Easter traditions in Germany: The Easter bunny, the Easter egg and the Easter fire

By Nadine Bower, Roland SchedelMarch 28, 2022

Easter traditions in Germany: The Easter bunny, the Easter egg and the Easter fire
WIESBADEN, Germany - Handpainted Easter Egg (Photo credit: Christine Renner, rennerdesign.biz) (Photo Credit: Roland Schedel) VIEW ORIGINAL

WIESBADEN, Germany – Easter time is associated with the beginning of spring and new life in Germany. Several Easter traditions have to do with banishing the winter and welcoming spring, however there are differences from county to county.

Usually before Easter Sunday, the church bells fall silent to remember the time of Christ’s suffering and death. According to local legends, children believe that the bells fly to Rome to be blessed by the Pope, but will be back the night before Easter Sunday to celebrate Christ’s resurrection.

On Good Friday, the Friday before Easter Sunday, many people in Germany commemorate Jesus by abstaining from eating meat and from participating in dances or going out.

On Easter Sunday, the happiness comes back.

The main figure of the German Easter custom cannot be photographed or caught. Nevertheless, parents tell their children that the Easter Bunny has visited their yards. Who else would put colorful eggs, gummy bears and chocolate in the nests or Easter baskets that children search for in their backyard on Easter Sunday?

It is still unclear whether the furry “hopper” paints the eggs himself. Or does he merely collect the eggs from the chicken and throws them into his paint bucket? The custom that different species of animals - and not just the Easter Bunny - are responsible for coloring and hiding the eggs, dates back to the 16th century. In Schleswig-Holstein, Westphalia, Lower Saxony and Bavaria, the fox or the Easter rooster came to hide the eggs. In Thuringia it is the stork who delivers the eggs to the children.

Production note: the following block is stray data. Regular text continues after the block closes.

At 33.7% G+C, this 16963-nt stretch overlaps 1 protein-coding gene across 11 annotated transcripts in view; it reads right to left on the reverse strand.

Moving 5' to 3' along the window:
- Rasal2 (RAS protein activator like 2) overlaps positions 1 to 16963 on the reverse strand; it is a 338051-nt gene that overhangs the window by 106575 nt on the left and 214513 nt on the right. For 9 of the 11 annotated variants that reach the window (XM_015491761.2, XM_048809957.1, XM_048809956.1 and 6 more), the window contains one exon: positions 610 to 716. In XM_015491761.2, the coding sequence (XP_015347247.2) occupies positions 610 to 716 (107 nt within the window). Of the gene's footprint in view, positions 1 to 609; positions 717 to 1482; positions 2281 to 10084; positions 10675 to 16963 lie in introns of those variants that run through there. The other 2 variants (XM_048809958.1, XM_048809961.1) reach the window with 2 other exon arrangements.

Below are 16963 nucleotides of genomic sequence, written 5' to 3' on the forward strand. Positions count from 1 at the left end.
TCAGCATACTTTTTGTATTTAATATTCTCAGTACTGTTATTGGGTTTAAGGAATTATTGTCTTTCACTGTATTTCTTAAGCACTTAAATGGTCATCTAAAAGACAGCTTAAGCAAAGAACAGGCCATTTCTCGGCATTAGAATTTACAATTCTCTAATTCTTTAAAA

Nevertheless, the belief that the Easter Bunny does his work alone has been considered certain for the past 300 years.

To the early Christians, the hare was considered a symbol of pagans who had been converted. For us, the bunny, eggs and the spring symbolize fertility and a new zest for life. In Germany, the Easter tradition is celebrated with family and friends, while looking forward to the approaching summertime.

Eggs also express friendship - hiding them, searching them and eating them is as much a part of Easter as the Easter Bunny. It is said that some people abstain from eating eggs during Lent.

In the past, eggs were preserved by boiling them and coloring them with plant extracts, such as onions, so that they could be easily distinguished from raw eggs. And yes, speaking of bunnies - many German families add another treat to their Easter meal - a roast of lamb or even a roasted hare. Many families also bake lamb-shaped cakes for their Easter Sunday celebrations. The lamb symbolizes life, but also embodies Christ.

Some German adults enjoy another German Easter tradition, Easter egg shooting. At a local shooting range, people shoot air rifles at small targets and win a colored egg every time they hit the target.

Easter fires have also been a tradition in Germany for centuries. Traditionally, they can be found in Christian communities where people gather to light a big bonfire on the evening before Easter Sunday.

Easter in Germany is usually the time when many festivals and markets come back to life. It is the end of the Lenten season and the unofficial beginning of spring.